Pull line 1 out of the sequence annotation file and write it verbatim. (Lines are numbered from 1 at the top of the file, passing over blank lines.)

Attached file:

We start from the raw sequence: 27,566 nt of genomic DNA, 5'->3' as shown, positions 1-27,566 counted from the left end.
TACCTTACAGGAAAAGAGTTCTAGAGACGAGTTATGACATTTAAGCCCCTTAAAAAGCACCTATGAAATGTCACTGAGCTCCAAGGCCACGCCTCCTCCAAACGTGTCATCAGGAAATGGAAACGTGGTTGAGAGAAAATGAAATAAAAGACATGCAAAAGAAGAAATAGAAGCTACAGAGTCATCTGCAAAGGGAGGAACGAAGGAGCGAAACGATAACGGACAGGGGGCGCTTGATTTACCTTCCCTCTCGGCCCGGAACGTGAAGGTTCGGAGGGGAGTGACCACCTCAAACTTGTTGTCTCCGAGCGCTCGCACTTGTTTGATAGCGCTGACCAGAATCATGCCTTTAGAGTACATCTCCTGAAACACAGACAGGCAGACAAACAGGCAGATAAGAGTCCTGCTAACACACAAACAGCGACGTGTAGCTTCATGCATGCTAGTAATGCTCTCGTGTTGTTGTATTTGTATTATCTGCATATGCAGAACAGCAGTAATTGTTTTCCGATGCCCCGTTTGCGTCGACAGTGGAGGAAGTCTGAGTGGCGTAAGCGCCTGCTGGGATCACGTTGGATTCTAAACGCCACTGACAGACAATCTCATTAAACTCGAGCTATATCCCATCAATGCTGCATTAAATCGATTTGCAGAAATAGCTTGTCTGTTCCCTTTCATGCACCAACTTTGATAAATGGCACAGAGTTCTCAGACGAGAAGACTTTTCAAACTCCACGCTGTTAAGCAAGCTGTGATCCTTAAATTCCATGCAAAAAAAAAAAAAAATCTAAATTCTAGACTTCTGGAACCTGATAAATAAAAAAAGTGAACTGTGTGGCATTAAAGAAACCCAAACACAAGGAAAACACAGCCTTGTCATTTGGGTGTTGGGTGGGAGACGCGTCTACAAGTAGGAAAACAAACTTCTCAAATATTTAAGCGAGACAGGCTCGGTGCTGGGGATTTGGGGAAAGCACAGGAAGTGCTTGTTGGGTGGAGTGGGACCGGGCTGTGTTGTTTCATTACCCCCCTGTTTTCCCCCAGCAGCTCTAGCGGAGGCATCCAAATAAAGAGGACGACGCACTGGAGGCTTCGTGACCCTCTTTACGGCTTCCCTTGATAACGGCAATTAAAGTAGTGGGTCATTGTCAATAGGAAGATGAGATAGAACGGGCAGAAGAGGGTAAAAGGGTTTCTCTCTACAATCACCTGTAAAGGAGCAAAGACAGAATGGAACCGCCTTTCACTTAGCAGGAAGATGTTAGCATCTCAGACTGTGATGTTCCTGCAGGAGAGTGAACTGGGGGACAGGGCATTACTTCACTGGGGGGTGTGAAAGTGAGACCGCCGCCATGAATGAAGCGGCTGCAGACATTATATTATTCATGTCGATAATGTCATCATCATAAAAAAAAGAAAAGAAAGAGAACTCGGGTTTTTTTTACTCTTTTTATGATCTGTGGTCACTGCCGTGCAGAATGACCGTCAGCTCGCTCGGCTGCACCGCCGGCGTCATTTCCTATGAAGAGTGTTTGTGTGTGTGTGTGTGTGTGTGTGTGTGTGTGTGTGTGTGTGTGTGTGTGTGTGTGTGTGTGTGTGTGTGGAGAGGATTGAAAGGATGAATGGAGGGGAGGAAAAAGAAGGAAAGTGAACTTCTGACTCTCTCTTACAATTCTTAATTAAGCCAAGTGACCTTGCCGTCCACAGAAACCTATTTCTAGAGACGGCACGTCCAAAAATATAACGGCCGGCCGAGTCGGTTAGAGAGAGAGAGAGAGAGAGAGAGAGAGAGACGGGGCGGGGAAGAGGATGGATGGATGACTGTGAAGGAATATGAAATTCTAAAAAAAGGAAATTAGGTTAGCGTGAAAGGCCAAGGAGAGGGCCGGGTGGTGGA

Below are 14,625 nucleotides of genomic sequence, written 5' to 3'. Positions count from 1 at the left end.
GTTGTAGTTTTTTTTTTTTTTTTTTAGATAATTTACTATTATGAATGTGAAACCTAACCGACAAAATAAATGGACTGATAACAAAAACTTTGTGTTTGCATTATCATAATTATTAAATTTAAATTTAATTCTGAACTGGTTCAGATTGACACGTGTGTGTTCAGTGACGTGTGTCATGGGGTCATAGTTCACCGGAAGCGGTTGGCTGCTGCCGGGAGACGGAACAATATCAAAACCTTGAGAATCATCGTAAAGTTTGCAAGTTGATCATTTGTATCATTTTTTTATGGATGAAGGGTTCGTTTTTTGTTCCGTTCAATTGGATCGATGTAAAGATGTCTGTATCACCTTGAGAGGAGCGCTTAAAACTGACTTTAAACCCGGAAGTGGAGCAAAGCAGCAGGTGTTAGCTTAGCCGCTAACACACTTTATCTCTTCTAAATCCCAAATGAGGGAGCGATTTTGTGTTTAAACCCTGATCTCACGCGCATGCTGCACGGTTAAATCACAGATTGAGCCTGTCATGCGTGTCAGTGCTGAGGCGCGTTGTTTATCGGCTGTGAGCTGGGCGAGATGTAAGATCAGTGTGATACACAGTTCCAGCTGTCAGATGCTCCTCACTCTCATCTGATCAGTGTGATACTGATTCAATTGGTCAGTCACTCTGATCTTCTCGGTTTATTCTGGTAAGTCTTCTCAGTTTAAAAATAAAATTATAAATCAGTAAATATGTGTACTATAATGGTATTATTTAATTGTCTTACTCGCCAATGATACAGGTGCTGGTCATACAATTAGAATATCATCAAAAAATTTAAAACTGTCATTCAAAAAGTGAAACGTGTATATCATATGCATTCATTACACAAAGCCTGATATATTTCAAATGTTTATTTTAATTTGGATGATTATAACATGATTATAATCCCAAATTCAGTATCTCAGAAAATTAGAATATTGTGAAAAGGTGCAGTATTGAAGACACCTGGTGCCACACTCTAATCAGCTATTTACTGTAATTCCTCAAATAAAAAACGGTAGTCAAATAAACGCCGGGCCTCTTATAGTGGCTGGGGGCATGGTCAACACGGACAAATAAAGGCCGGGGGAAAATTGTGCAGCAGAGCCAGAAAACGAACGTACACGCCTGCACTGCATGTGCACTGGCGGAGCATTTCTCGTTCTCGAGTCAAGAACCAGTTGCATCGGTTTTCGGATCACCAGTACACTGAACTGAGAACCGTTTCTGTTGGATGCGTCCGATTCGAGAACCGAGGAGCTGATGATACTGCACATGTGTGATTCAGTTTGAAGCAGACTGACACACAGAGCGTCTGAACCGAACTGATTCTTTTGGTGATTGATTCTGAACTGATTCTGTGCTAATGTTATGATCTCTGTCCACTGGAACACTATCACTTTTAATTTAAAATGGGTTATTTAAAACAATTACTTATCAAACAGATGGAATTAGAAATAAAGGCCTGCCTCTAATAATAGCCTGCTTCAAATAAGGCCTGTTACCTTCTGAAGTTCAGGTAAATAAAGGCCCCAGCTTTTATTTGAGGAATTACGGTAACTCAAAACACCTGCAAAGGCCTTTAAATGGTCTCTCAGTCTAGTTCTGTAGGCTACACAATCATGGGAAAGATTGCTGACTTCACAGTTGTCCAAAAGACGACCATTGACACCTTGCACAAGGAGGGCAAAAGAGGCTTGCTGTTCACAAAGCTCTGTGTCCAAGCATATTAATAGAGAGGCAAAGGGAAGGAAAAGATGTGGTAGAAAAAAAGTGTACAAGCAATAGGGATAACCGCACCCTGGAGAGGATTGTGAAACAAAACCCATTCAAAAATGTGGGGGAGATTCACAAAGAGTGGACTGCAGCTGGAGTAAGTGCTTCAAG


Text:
We start from the raw sequence: 27,566 nt of genomic DNA, 5'->3' as shown, positions 1-27,566 counted from the left end.